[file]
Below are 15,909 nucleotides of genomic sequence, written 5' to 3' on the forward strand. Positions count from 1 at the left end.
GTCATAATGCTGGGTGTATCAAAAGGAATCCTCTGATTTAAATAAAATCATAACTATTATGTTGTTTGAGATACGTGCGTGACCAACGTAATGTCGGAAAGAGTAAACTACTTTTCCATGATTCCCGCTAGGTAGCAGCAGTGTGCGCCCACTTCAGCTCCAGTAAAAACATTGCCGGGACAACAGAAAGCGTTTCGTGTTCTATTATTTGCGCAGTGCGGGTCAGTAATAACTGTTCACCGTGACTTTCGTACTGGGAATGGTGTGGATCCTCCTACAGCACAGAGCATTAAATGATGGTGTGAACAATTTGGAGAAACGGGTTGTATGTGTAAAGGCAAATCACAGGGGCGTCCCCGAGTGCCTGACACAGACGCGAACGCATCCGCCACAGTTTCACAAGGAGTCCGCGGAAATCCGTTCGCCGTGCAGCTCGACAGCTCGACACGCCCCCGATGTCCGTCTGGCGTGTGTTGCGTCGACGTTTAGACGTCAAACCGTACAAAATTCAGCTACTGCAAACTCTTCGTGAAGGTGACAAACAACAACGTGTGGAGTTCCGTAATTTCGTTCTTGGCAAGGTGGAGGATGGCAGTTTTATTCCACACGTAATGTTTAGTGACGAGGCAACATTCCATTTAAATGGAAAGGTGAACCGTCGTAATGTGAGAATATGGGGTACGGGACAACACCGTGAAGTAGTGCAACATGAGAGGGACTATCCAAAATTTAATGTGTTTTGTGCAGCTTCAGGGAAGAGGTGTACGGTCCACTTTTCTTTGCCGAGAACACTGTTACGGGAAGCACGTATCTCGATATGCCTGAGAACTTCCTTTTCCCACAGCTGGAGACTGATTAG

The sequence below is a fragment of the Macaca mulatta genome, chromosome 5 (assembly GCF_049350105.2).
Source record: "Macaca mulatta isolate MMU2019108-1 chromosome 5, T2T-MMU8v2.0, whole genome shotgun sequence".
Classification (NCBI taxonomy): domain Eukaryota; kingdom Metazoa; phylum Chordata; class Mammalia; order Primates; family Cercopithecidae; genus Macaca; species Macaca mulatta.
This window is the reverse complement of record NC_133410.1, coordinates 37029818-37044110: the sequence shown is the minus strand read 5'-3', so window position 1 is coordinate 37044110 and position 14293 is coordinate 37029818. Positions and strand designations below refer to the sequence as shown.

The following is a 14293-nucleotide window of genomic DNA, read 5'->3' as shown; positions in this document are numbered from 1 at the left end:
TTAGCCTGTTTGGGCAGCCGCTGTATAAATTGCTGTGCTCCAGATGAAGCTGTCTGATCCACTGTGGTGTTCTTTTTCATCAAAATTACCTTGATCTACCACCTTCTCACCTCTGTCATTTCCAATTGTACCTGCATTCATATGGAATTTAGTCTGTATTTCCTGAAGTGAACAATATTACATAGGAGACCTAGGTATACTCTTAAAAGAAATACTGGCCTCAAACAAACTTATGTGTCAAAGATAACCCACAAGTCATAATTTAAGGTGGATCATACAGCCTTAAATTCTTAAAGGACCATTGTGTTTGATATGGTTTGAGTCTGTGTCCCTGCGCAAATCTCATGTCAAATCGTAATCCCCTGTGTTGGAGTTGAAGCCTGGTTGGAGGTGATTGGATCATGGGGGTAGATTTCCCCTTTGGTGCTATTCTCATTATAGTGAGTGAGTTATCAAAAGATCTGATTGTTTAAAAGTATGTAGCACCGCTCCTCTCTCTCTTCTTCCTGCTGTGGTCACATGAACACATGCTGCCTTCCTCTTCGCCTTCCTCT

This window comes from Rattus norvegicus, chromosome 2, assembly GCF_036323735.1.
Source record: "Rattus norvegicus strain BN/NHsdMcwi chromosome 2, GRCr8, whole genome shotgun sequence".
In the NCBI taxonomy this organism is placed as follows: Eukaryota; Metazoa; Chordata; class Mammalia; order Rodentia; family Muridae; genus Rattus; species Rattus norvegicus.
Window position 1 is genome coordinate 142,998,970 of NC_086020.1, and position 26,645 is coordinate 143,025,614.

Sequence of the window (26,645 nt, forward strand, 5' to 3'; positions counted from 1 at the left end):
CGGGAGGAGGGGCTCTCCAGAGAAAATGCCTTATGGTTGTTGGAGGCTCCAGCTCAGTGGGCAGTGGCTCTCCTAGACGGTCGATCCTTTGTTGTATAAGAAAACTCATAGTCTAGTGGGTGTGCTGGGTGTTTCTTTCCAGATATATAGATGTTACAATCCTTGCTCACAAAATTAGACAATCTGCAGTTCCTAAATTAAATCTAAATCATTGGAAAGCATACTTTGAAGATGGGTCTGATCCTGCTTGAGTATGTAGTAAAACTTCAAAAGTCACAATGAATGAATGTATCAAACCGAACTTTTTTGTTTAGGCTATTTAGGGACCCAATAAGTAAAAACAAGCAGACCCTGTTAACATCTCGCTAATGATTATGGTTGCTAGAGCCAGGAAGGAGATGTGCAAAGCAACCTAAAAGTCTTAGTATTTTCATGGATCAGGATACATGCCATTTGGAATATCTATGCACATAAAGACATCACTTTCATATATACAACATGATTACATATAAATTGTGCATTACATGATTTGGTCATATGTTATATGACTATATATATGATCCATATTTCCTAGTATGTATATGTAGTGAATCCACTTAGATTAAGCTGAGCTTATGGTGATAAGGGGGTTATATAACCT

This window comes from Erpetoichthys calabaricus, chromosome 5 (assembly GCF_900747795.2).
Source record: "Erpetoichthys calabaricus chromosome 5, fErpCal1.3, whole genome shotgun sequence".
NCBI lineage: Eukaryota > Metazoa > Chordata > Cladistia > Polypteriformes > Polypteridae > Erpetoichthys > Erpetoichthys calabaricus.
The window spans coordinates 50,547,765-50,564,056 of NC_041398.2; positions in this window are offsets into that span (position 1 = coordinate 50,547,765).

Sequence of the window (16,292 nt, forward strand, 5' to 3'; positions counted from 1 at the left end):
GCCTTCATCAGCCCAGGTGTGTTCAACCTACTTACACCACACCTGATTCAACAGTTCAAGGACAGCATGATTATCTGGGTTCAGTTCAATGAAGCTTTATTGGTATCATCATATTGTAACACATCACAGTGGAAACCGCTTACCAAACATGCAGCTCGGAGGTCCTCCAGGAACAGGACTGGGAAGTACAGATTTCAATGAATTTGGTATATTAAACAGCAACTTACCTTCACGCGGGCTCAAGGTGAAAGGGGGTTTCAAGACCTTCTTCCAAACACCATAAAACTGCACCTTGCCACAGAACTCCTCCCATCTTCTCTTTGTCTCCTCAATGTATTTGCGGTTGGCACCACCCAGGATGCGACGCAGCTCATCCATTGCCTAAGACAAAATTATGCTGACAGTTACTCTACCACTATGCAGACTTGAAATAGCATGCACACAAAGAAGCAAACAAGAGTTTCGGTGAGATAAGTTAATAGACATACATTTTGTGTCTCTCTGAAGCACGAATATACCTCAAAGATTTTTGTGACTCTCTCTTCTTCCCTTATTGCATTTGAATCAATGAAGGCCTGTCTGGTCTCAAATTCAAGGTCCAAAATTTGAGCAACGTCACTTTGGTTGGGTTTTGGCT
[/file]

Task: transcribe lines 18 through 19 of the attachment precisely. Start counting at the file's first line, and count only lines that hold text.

The window spans coordinates 50,547,765-50,564,056 of NC_041398.2; positions in this window are offsets into that span (position 1 = coordinate 50,547,765).

Sequence of the window (16,292 nt, forward strand, 5' to 3'; positions counted from 1 at the left end):